To the editor:
(re: “Sorry, but I’m not going to quit,” July 4)
In a reply to my June 20 letter (re: “Dinowitz should quit”), Assemblyman Jeffrey Dinowitz made asinine comments about strengthening local school security, and leveled a personal attack on my credentials as an informed citizen.
I’m a moderate liberal. My political hero is Bobby Kennedy.
I’m not a right-wing wacko as Dinowitz suggests. I’m a retired journalist/editor honored by the New York State Associated Press Association for feature writing.
While I’m not a policeman or an education department employee, I’m a well-read voter (and grandparent) who believes school doors should be closed, visitor IDs should be checked, and guests be monitored by video cameras at front entrances.
In light of the school shooting epidemic, it’s a common sense solution favored by school educators and parents I’ve spoken to over the past months, in addition to security experts seen on television.
Most church-affiliated schools and day care centers follow such protocols.
I don’t advocate arming school guards or installing metal detectors.
How would such a closed front-door policy negatively impact elementary school children in the classroom?
This is Dinowitz’s dumb assertion in his recent letter.
Rather than making children uncomfortable, you would think it would make their parents feel more secure. School security expert/lecturer Brad Spicer gets to the essence of this issue:
“Protecting our schools is incredibly complex and tragically imperfect. As school leaders look to enhance access control, it is important they understand the primary purposes of a secured main entrance. In the simplest of terms, the purposes are prevention and mitigation.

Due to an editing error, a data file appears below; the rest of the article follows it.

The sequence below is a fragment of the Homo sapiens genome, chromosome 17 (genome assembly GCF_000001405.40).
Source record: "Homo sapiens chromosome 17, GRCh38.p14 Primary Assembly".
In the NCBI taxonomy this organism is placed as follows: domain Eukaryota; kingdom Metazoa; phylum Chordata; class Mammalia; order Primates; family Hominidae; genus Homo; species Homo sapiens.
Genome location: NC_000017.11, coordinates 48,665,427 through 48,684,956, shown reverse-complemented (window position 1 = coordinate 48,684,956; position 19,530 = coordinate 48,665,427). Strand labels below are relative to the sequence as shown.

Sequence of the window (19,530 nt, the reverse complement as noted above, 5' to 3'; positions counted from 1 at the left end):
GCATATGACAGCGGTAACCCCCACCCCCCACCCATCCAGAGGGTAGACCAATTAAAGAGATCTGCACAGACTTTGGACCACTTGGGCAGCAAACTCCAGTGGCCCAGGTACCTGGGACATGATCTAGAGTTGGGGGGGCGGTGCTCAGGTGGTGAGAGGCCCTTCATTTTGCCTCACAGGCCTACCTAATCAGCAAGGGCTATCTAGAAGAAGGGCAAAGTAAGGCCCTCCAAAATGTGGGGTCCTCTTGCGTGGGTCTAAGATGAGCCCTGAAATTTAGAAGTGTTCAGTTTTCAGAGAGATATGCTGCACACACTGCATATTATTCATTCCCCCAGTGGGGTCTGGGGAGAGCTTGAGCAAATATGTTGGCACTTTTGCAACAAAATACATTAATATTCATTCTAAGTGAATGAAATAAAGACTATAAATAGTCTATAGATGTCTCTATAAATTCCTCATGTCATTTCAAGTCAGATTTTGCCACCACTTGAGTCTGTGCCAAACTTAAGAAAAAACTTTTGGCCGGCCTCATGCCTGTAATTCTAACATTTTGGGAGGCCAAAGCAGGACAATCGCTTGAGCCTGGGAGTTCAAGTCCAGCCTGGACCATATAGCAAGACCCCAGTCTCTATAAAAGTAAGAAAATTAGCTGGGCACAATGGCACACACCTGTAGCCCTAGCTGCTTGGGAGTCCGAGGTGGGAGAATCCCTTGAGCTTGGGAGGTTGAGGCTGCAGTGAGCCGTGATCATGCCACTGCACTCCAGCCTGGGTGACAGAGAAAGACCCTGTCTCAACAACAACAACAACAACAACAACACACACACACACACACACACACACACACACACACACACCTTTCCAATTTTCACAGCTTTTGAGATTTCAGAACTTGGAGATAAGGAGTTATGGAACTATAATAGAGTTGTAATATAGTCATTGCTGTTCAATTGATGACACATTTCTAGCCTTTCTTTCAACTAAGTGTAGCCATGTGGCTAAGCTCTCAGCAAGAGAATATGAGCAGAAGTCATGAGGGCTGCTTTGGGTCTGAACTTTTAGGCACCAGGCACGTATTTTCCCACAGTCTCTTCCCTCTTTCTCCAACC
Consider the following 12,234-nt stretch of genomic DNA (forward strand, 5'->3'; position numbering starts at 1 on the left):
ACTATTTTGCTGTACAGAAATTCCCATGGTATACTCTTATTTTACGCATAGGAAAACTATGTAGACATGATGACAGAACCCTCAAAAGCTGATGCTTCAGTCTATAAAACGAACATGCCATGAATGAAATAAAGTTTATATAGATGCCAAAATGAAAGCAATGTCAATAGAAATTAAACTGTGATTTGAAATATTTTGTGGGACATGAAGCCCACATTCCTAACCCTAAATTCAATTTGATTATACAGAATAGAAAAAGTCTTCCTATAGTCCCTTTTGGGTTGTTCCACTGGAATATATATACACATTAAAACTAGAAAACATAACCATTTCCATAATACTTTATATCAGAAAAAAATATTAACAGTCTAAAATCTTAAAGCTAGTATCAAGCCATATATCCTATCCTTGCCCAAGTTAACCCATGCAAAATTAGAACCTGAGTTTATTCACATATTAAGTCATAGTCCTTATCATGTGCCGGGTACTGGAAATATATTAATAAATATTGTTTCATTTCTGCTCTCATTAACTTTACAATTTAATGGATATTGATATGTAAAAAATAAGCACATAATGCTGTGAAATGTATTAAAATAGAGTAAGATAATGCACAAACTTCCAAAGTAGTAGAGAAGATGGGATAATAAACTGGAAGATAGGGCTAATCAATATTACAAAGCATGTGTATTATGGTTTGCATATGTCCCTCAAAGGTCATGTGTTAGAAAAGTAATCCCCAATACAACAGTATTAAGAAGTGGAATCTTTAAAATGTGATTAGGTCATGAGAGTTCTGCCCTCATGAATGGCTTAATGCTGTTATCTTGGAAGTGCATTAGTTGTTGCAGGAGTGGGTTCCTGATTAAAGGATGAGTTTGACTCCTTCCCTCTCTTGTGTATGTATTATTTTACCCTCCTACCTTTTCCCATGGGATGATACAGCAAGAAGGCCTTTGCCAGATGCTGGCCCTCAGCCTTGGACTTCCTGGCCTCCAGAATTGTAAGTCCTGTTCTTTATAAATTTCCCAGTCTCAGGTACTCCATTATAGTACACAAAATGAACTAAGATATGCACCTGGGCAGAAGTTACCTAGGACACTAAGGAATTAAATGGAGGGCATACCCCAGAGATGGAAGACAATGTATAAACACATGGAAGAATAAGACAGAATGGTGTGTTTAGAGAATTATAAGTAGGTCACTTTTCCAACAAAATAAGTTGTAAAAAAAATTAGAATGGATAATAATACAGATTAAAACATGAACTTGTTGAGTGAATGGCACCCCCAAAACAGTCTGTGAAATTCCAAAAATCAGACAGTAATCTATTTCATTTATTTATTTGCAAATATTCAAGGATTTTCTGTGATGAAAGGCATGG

“A secure entrance can prevent unauthorized entry by presenting a more positive security image. When prevention fails, the entrance should mitigate an intruder’s ability to enter the school. This should create a delay that provides staff time to call 911 and implement intruder response plans.”
Dinowitz’s representative dismissed this idea, said nothing could be done, and was indifferent to measures that might thwart a determined shooter. Dinowitz backs his staffer despite what only could be classified as a heartless reply. If there is a taped transcript of the phone conversation, it would support my claim of employee incompetence 100 percent.
Dinowitz appears blind to issues of public safety. He did nothing in 2017-18 when the lights went dark on the West 236th Street highway footbridge and portions of the road. Did he ever walk the bridge at night?
It took one citizen’s action via coverage by The Riverdale Press to get ConEd to put the lights back on. Without public shaming or negative press, politicians like Dinowitz rarely act.
His refusal to apologize for his employee’s callous response echoes President Trump’s despicable style, and proves Dinowitz is unfit to serve the public.